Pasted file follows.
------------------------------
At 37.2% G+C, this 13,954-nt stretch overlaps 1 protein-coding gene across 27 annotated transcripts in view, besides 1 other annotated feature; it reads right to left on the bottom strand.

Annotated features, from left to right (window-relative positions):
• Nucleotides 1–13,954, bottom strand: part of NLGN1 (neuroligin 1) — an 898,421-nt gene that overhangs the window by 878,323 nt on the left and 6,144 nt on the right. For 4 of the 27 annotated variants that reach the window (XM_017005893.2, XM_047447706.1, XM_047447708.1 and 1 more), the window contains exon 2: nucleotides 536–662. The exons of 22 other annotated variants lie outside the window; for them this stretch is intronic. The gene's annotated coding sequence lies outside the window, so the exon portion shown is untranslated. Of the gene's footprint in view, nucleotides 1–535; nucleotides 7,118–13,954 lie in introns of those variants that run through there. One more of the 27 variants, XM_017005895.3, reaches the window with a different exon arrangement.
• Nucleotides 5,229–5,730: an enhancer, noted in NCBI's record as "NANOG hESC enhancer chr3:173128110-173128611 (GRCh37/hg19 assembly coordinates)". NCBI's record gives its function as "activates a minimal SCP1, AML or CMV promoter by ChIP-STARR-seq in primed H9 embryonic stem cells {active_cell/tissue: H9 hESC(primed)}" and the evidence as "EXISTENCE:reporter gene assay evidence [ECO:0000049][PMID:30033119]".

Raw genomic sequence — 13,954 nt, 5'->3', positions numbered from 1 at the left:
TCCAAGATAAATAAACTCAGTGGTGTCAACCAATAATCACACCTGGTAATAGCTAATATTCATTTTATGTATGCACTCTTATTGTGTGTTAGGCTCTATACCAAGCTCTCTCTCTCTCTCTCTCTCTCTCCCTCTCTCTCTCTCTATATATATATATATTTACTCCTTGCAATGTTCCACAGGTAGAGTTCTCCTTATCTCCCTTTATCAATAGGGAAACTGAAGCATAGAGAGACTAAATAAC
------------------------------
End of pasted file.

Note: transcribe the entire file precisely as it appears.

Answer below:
At 37.2% G+C, this 13,954-nt stretch overlaps 1 protein-coding gene across 27 annotated transcripts in view, besides 1 other annotated feature; it reads right to left on the bottom strand.

Annotated features, from left to right (window-relative positions):
• Nucleotides 1–13,954, bottom strand: part of NLGN1 (neuroligin 1) — an 898,421-nt gene that overhangs the window by 878,323 nt on the left and 6,144 nt on the right. For 4 of the 27 annotated variants that reach the window (XM_017005893.2, XM_047447706.1, XM_047447708.1 and 1 more), the window contains exon 2: nucleotides 536–662. The exons of 22 other annotated variants lie outside the window; for them this stretch is intronic. The gene's annotated coding sequence lies outside the window, so the exon portion shown is untranslated. Of the gene's footprint in view, nucleotides 1–535; nucleotides 7,118–13,954 lie in introns of those variants that run through there. One more of the 27 variants, XM_017005895.3, reaches the window with a different exon arrangement.
• Nucleotides 5,229–5,730: an enhancer, noted in NCBI's record as "NANOG hESC enhancer chr3:173128110-173128611 (GRCh37/hg19 assembly coordinates)". NCBI's record gives its function as "activates a minimal SCP1, AML or CMV promoter by ChIP-STARR-seq in primed H9 embryonic stem cells {active_cell/tissue: H9 hESC(primed)}" and the evidence as "EXISTENCE:reporter gene assay evidence [ECO:0000049][PMID:30033119]".

Raw genomic sequence — 13,954 nt, 5'->3', positions numbered from 1 at the left:
TCCAAGATAAATAAACTCAGTGGTGTCAACCAATAATCACACCTGGTAATAGCTAATATTCATTTTATGTATGCACTCTTATTGTGTGTTAGGCTCTATACCAAGCTCTCTCTCTCTCTCTCTCTCTCTCCCTCTCTCTCTCTCTATATATATATATATTTACTCCTTGCAATGTTCCACAGGTAGAGTTCTCCTTATCTCCCTTTATCAATAGGGAAACTGAAGCATAGAGAGACTAAATAAC